The use of electric light by the twentieth century heralded a completely new era, and symbolised the final outward spiral of lighting amenities in the country house. Candles and oils produced poor light on their own and had to be used in great quantities for good effect. They could be stored, cleaned and even produced on the estate. Gas light was more reliant upon outsiders to install or adapt buildings and fixtures as well as the provision of gas related equipment, but it did produce a better spread of illumination and was generally cleaner. Electricity could be produced upon the estate using existing features of the landscape, especially in the case of hydroelectricity and other turbine generators, but it would eventually be linked to a national system providing a consistent output for all. Plus, the quality of light from a single fixture could be enough to illuminate one room for extensive periods of time. There was no need for portable lighting equipment like matches, flints or tinders, fussy cleaning accessories or messy oils and dripping wax.
Peculiar to the country house of the early twentieth century perhaps, was the desire to retain some old world
Set of light switches at Hughenden Manor, Buckinghamshire (copyright National Trust)
charm. So even where a seemingly small number of owners made dramatic changes to their lighting facilities, many more were seeking to disguise the purity of better illumination through those older fittings. This was more common amongst the plutocracy whose general emulation of ancient landed wealth drove them to construct romantic country piles. When the country house suffered financially throughout the twentieth century it became the turn of organisations such as the UK National Trust and English Heritage to evoke something of this ancient charm, although this time is was rather more to do with necessity than aesthetics.
Today, lighting the country house is dependant upon the requirements of the owners. Residents of a country house would probably treat it the same way any householder would illuminate their home – for reading, for setting the mood, for hobbies, evening meals etc. For those houses open to the public, there is the need to save on running costs when several rooms have to be exhibited all day whilst also recognising issues of conservation. Consider then, the mix of issues relating to homeliness and conservation when a country house is both a public space and a family home. Thankfully the electric light bulb in its modern form can function at different levels, and the energy-saving variety are proving a welcome device in the twenty-first century.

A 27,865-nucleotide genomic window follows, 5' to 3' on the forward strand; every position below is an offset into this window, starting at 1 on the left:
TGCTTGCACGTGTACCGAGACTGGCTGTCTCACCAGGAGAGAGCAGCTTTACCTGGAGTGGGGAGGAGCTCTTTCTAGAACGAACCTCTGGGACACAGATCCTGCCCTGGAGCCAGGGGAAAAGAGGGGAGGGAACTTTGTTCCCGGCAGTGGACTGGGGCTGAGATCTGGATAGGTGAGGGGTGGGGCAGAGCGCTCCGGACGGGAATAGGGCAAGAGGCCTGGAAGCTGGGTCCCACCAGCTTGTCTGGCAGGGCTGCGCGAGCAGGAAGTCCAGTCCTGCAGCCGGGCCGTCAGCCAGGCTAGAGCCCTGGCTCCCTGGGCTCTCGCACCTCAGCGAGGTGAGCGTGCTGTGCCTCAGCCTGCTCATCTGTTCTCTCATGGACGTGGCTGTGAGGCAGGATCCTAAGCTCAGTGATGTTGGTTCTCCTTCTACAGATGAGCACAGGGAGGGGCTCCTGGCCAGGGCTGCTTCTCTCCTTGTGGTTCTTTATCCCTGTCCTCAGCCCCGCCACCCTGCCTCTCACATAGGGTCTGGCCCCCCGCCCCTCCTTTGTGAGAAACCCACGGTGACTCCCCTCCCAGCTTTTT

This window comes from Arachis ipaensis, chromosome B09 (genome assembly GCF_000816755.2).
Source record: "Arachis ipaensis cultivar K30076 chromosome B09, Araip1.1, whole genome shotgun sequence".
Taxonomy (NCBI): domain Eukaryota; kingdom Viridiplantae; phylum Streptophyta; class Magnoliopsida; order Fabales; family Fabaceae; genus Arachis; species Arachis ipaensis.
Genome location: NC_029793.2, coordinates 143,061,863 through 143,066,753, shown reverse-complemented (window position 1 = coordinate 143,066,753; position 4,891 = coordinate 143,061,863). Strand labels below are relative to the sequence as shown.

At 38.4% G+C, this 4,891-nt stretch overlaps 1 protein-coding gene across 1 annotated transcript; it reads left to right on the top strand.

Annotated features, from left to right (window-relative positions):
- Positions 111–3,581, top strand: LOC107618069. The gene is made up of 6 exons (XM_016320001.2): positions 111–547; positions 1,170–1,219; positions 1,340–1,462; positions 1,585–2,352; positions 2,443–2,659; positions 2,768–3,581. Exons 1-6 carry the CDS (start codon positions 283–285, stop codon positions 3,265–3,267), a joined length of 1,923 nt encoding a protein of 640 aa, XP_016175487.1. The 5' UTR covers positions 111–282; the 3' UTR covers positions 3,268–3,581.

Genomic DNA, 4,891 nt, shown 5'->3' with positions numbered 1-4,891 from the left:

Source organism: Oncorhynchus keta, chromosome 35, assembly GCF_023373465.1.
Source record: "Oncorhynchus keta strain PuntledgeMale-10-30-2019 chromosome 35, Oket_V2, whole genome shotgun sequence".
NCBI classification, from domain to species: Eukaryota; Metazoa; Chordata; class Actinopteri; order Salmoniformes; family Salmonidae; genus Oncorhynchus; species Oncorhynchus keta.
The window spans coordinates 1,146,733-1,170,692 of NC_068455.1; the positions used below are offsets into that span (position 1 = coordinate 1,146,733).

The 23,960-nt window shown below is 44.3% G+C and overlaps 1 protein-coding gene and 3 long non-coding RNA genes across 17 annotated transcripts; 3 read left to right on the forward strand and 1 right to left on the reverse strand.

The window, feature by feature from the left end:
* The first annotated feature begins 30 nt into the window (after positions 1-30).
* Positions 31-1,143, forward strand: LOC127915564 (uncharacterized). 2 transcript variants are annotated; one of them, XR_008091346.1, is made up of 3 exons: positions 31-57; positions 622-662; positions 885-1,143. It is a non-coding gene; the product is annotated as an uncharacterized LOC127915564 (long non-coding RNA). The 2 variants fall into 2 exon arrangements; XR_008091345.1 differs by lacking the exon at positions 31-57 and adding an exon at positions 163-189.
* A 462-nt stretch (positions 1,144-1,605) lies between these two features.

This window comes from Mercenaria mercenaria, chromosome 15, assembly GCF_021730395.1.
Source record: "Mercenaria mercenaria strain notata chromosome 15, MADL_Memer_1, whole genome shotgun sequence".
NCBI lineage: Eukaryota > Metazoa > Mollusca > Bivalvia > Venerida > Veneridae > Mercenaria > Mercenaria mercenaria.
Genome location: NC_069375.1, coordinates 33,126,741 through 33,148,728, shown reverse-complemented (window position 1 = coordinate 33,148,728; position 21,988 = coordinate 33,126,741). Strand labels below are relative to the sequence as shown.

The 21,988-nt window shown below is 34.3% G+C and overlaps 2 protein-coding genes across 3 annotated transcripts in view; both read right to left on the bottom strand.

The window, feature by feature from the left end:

Mark Girouard, Life in the English Country House (1978).
Christina Hardyment, Home Comfort: A History of Domestic Arrangements (1992).
Robert Kerr, The Gentleman’s House (1865).
Pamela Sambrook, The Country House Servant (1999).
Merlin Waterson, The Servants’ Hall: A Domestic History of Erdigg (1980)
Temple Newsam Country House Studies, number 4, (text by Anthony Wells-Cole), Country House Lighting (1992))
Margaret Willes and Maureen Dillon, Artificial Sunshine: A Social History of Domestic Lighting. National Trust (1999)
Country House Technology project at the University of Leicester http://tiny.cc/0vrbhw
Victorian High-Tech – The Argory, County Armagh http://nttreasurehunt.wordpress.com/2011/01/26/victorian-high-tech/
The UK National Trust lighting; with electricity http://tiny.cc/m5irc and with gas http://tiny.cc/4ireu
Lighting the Georgian and Victorian property http://www.periodproperty.co.uk/ppuk_discovering_article_017.shtml
Lighting the Victorian Home http://www.buildingconservation.com/articles/lighting/lighting.htm
Full link for that fantastic essay on Country House Gasworks http://www.eugris.info/newsdownloads/CountryHouseGasworks.pdf
The Geffrye Museum, London. http://www.geffrye-museum.org.uk/collections/thematics/
The National Trust changes to energy efficiency 2008 (with video) http://news.bbc.co.uk/1/hi/england/7470269.stm